For school this semester, I am exploring the static analysis of web sites as a means of user acceptance testing. In the world of web development, all of your hard work and time invested in a project means nothing if your users have a poor experience. When it comes to testing a web site, acceptance testing gets the least amount of attention and actually can cause the most amount of damage. There are a number of tools available to aid in the writing and executing unit, functional, and integration tests, but the burden lies on individuals over tools when it comes to proofreading content and examining the structure and appearance of a web site.
In one part of this project, I am looking at the content of a web page and want to feed the text through some sort of spell checker. I started working with Aspell at first, but I was a little disappointed with the built-in dictionary and capabilities of the service. Instead, I decided to work with After the Deadline. After the Deadline is a cool new spelling, style, and grammar checker that uses artificial intelligence and natural language processing to detect errors in your text. AtD is an open source service that has an easy to use web interface and is gaining a lot of exposure through its TinyMCE, WordPress, and Firefox extensions.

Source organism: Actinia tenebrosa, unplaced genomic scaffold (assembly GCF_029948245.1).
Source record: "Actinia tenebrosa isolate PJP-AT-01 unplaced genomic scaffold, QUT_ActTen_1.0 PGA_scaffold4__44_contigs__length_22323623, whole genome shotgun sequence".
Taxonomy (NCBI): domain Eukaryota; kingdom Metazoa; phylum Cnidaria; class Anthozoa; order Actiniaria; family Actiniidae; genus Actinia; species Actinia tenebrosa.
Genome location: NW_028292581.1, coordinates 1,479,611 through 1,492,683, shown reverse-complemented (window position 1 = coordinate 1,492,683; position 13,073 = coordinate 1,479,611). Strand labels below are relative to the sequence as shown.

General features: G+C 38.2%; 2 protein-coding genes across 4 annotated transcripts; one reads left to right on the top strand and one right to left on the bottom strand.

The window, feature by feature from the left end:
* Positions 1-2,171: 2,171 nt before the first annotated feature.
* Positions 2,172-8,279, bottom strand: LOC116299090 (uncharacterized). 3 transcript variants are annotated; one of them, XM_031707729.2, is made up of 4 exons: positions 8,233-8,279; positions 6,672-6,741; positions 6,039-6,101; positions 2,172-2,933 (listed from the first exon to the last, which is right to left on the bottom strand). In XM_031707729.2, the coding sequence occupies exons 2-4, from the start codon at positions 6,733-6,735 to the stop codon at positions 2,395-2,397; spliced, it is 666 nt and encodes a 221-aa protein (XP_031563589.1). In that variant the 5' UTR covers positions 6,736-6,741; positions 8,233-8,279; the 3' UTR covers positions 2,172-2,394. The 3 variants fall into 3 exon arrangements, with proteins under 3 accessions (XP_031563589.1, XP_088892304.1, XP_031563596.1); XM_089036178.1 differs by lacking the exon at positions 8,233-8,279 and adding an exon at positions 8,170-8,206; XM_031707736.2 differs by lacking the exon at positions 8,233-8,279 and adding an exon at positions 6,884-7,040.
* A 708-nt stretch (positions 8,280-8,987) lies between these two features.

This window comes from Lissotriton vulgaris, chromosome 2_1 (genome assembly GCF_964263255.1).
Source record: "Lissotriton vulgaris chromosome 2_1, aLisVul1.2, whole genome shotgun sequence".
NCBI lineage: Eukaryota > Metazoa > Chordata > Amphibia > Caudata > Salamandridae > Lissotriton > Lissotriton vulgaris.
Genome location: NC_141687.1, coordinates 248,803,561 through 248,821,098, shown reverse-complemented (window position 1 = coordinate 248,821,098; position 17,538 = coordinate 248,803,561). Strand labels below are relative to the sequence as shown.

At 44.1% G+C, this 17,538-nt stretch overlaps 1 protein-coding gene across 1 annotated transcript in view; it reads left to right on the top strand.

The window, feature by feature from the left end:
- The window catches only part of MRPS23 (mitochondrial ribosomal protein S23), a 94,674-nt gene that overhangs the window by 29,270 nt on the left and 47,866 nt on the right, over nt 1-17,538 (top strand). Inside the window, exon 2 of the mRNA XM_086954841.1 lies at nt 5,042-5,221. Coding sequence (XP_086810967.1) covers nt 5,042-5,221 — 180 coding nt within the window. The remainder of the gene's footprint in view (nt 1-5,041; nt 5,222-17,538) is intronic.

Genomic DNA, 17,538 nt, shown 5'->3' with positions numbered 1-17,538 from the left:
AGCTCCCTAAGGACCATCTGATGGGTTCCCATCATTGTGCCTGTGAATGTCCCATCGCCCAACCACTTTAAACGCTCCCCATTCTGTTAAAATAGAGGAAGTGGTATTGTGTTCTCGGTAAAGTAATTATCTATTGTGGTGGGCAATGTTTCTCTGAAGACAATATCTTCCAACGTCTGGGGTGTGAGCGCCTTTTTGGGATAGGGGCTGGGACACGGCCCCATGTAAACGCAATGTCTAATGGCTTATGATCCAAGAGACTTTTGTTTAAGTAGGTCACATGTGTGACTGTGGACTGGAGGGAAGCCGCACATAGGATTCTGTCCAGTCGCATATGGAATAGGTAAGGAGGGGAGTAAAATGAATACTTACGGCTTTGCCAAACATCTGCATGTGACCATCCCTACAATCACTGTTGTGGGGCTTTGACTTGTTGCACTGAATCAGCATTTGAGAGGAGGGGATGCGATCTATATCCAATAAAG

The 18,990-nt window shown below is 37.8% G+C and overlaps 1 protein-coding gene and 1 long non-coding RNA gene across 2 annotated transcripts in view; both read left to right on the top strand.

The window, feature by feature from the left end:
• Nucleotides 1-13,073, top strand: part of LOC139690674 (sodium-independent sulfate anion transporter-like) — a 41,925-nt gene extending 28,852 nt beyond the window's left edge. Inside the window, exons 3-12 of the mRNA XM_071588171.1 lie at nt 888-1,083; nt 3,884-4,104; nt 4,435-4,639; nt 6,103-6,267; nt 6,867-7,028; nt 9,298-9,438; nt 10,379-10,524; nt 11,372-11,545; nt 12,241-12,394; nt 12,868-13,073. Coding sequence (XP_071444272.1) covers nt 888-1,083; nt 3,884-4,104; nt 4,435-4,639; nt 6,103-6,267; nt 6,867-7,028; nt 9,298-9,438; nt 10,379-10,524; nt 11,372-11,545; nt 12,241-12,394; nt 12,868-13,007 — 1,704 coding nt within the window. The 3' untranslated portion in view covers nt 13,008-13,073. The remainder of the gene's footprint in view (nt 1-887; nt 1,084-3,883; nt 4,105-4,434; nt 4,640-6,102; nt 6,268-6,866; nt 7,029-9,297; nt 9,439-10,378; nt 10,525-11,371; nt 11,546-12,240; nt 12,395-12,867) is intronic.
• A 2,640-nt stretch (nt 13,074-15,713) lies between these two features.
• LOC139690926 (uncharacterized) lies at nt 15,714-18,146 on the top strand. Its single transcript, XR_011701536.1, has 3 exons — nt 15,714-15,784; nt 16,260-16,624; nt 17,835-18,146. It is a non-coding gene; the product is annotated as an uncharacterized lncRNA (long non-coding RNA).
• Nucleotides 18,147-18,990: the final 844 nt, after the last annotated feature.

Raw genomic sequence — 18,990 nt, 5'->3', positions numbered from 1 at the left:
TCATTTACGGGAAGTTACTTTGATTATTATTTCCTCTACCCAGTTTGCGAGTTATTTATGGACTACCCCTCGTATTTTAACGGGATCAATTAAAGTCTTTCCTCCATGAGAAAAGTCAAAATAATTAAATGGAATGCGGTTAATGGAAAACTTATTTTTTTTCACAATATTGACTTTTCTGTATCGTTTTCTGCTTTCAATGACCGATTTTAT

For my project, I have written a little Ruby wrapper on top of the web service to make it easier to work with. The source code is available at:http://github.com/msepcot/after_the_deadline. I plan on creating some helper methods to integrate AtD with Ruby’s testing framework, so watch my GitHub repository for future updates.